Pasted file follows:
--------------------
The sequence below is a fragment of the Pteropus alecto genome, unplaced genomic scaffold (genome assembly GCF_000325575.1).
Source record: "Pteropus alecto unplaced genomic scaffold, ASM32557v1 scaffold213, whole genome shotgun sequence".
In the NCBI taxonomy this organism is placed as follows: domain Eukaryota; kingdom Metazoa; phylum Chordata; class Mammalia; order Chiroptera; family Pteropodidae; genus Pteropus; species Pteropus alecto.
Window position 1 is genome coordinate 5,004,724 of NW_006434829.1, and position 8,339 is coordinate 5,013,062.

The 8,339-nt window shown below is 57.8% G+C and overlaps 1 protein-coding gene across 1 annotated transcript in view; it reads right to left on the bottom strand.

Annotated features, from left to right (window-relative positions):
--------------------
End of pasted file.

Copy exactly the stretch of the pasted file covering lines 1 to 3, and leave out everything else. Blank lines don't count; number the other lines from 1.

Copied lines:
The sequence below is a fragment of the Pteropus alecto genome, unplaced genomic scaffold (genome assembly GCF_000325575.1).
Source record: "Pteropus alecto unplaced genomic scaffold, ASM32557v1 scaffold213, whole genome shotgun sequence".
In the NCBI taxonomy this organism is placed as follows: domain Eukaryota; kingdom Metazoa; phylum Chordata; class Mammalia; order Chiroptera; family Pteropodidae; genus Pteropus; species Pteropus alecto.